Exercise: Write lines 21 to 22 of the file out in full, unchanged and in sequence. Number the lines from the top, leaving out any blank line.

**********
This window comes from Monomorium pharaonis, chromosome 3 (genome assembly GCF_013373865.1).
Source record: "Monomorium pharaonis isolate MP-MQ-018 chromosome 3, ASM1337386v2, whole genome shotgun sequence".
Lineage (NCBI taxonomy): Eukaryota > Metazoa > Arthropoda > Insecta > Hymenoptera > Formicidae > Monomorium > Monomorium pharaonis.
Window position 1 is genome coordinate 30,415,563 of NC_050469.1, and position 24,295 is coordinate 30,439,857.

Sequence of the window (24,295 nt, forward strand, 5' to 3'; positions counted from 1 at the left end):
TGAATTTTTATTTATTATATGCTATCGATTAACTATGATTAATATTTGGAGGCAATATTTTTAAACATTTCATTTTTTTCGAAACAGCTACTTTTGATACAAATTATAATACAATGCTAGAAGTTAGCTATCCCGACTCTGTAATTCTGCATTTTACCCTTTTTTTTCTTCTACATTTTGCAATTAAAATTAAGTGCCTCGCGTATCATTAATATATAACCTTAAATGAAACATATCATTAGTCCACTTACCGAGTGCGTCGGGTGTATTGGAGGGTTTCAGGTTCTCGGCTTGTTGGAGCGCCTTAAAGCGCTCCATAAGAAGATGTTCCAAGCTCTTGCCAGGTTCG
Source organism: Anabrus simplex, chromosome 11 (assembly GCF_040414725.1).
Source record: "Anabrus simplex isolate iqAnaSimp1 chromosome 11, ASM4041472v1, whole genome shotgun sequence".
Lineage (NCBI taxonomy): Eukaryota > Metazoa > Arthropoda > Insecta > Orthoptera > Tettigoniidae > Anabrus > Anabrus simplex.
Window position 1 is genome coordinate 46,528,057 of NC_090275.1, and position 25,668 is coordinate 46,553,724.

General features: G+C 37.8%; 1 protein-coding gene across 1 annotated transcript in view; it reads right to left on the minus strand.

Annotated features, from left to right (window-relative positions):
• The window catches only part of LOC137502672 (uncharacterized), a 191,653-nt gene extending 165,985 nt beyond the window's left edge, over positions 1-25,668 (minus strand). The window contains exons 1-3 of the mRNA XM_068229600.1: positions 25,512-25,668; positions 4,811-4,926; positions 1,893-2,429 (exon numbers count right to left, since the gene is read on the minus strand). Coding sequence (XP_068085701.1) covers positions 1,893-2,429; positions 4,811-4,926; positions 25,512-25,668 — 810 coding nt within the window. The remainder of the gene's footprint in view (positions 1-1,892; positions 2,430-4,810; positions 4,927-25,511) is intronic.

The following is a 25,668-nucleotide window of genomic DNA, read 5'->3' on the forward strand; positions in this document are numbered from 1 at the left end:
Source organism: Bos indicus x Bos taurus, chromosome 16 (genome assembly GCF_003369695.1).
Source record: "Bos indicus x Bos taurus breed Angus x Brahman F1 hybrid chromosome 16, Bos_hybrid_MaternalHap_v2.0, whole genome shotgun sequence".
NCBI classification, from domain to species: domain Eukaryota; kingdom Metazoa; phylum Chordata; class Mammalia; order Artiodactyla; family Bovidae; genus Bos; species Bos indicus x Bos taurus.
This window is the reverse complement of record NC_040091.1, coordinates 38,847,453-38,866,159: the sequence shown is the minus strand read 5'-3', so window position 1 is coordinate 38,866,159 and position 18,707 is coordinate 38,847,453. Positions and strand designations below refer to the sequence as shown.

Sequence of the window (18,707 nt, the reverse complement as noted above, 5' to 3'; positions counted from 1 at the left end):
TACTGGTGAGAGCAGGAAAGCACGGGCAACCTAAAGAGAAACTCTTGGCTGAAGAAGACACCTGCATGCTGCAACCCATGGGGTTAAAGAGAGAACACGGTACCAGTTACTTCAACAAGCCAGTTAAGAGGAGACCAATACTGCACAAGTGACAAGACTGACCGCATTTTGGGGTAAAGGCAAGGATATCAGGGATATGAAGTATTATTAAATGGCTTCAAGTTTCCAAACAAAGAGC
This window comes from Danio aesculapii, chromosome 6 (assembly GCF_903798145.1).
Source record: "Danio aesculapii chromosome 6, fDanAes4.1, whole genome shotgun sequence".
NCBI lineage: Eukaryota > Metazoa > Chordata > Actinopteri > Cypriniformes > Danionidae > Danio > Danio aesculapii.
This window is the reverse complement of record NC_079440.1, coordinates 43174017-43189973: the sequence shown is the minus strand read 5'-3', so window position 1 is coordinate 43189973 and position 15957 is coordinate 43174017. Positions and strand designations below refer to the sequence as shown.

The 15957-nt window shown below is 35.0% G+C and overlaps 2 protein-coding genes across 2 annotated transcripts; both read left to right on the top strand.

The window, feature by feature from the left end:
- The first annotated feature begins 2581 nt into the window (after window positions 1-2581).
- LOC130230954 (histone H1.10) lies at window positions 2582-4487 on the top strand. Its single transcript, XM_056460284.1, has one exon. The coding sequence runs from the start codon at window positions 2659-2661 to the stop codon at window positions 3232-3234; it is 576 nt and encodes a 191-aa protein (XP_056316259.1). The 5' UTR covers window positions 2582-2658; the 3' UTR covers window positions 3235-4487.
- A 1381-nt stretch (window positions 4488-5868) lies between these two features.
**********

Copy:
This window comes from Danio aesculapii, chromosome 6 (assembly GCF_903798145.1).
Source record: "Danio aesculapii chromosome 6, fDanAes4.1, whole genome shotgun sequence".